The latest cannabis revolution started with a hair straightener.
Making ‘rosin’, the latest craze in concentrates, is incredibly simple: apply little heat and extreme pressure to flowers or hash, harvest the golden goodness that has literally been squeezed out and continue dabbing.
Not exactly the Hyperloop of marijuana.
Still, there is an undeniable buzz around resin. People without easy access to dabbing extracts are enticed by the promise of a quality product with little or no associated equipment cost. And with no explosive chemicals in the mix, the biggest safety risk is a nasty burn — no explosions and less risk of being labeled a “meth lab” by authorities.
A quick Internet search for “rosin tech” will yield dozens of how-to videos and articles describing simple do-it-yourself approaches to resin extraction. These are sometimes accompanied by hyperbolic statements of “the death of butane hash oil” from the most zealous proponents of the method.
The DIY scene is what it is, the quality and quantity of what amateurs can produce varies wildly, just like it does with homemade BHO. But when it comes to potency and taste, top-shelf resin is just as potent as any other solvent-based product on the market.
And the market is starting to notice.
Timothy Anderson, purchasing manager for Harborside Health Center, said resin has been on his radar for a while, but that demand has only increased in the past year.
“We went from a few token resins to at least 20-plus varieties of notable resins in stock,” he said. “Resin may lack some of the flash or zing of a BHO shatter or wax when it comes to certain aesthetic qualities, such as color, but where it counts, quality is there now.”
Anderson’s job has him looking at hundreds of samples from potential suppliers every day. So what was it about resin – BHO’s shy, unassuming little brother – that caught his eye?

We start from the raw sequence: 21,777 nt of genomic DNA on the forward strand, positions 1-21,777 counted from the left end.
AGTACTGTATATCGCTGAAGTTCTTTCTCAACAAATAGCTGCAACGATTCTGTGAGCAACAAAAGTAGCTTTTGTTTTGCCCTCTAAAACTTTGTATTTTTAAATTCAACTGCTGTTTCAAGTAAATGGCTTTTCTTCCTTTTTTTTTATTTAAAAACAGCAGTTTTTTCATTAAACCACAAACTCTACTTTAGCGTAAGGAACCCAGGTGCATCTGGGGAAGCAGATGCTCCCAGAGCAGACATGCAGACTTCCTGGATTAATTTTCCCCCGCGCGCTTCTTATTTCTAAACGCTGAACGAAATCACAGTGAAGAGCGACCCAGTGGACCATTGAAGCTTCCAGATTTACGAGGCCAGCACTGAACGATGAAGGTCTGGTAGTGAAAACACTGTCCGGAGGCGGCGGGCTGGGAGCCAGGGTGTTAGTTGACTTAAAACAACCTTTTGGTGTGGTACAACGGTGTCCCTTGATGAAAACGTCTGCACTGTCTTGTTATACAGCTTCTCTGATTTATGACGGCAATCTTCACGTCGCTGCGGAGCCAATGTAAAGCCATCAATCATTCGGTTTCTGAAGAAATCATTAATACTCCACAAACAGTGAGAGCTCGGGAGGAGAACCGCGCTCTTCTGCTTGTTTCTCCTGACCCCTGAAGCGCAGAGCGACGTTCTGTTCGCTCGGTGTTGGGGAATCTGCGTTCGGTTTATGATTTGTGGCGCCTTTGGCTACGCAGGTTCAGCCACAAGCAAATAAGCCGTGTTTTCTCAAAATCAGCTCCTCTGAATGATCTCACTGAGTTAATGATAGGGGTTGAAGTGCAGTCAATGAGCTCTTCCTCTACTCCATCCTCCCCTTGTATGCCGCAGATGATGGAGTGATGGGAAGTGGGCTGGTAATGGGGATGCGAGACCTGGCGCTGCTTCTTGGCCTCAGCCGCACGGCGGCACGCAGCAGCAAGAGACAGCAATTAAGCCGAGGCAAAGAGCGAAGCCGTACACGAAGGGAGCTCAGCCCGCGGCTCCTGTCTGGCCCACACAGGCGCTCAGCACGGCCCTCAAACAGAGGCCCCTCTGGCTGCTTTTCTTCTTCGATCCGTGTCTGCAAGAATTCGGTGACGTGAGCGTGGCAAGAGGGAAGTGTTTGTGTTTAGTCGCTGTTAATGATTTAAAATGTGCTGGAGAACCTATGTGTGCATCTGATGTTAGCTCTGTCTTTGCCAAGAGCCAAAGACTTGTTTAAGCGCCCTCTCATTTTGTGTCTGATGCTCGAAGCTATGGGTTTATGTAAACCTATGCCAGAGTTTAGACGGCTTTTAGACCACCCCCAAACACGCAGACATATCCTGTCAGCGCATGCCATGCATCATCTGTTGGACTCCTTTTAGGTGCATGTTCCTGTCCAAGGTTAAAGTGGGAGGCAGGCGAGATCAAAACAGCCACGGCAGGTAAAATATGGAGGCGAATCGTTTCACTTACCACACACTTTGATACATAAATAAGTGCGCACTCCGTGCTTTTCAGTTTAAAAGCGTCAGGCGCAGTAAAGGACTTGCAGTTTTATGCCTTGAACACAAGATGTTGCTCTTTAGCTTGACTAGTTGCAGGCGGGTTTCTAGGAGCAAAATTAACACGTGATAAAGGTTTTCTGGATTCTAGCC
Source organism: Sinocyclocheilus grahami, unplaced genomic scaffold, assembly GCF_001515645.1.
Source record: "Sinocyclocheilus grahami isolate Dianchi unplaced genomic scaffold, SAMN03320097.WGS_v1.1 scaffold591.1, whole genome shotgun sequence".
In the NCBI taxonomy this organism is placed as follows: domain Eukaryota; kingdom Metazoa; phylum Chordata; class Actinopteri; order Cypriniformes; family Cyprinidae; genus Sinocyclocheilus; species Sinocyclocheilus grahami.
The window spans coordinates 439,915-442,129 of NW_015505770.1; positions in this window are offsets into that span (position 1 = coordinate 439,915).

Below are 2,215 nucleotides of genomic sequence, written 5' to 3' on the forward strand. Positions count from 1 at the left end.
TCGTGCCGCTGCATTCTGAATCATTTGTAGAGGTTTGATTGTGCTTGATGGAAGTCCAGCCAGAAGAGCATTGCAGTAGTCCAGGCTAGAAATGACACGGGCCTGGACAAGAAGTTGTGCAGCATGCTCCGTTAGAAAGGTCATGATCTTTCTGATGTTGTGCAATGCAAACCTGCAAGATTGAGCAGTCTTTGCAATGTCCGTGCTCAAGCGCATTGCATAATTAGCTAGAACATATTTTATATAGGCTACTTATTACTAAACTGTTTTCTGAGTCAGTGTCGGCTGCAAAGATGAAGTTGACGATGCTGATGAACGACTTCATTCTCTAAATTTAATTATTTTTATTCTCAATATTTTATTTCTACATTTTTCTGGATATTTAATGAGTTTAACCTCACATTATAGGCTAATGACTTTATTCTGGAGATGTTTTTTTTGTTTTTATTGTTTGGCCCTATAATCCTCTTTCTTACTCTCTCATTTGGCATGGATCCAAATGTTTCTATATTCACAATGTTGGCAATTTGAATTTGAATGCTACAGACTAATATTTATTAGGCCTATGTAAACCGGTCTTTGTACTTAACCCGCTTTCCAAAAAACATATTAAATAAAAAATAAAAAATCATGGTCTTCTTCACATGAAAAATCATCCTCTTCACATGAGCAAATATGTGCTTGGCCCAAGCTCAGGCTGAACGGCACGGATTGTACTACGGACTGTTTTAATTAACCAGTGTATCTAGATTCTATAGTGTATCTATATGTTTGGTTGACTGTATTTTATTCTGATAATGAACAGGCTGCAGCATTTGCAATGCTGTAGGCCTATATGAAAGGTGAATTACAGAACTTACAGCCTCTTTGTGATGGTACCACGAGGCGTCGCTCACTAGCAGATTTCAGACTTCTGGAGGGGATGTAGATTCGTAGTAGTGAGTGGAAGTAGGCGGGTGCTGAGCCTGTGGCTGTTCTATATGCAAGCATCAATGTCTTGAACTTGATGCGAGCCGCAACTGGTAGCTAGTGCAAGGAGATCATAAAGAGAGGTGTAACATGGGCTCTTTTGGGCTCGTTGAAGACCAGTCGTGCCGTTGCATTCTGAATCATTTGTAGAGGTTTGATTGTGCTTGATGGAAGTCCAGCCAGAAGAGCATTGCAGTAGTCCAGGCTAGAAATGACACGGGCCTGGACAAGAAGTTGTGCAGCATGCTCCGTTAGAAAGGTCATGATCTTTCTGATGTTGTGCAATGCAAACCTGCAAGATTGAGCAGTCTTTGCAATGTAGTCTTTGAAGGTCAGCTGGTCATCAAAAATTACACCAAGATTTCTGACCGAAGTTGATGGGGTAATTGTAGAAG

“The power had been there for a while, but what really took away any skepticism about the quality was my taste,” he said. “I took a hit on this Sour D resin and my mouth felt like I was full of Sour D tops.”
To calm my own skepticism, I arranged to meet the brains behind High Noon Extracts.
Evan X., 27, stands in front of a green park bench overlooking Lake Merritt in Oakland. He wears large black sunglasses and gets through most of the interview, but his atmosphere is completely casual, as if we were meeting to discuss postage stamps or saltwater aquariums.
He fires a fat blunt from OG as I walk forward and greets me with a strong but polite handshake. Hailing from Georgia, he exudes the Southern charm and sociable grace you’d expect, but with the unmistakable hard edge of a man who busted bulls, boxed for a prize pool and spent much of his life as a welder.
“When it comes to production methods, I do everything, man. That’s what I’m proud of,” he says, adding a little aw-shuck’s modesty, “I don’t want to be like, you know…but I want to be known as the best.”
“I participate [famed hash-maker] Frenchy Cannoli’s staple stock. That means something to me.”
Evan, who has been making hash for over a decade, says he’s been acquainted with rosin for years, but has only seen a real rise in general awareness in the last six months.
When I ask him about the potency of resin versus BHO or shatter, he pulls out a pile of papers. The first three are printouts of test results for three High Noon products: one resin and two BHO waxes.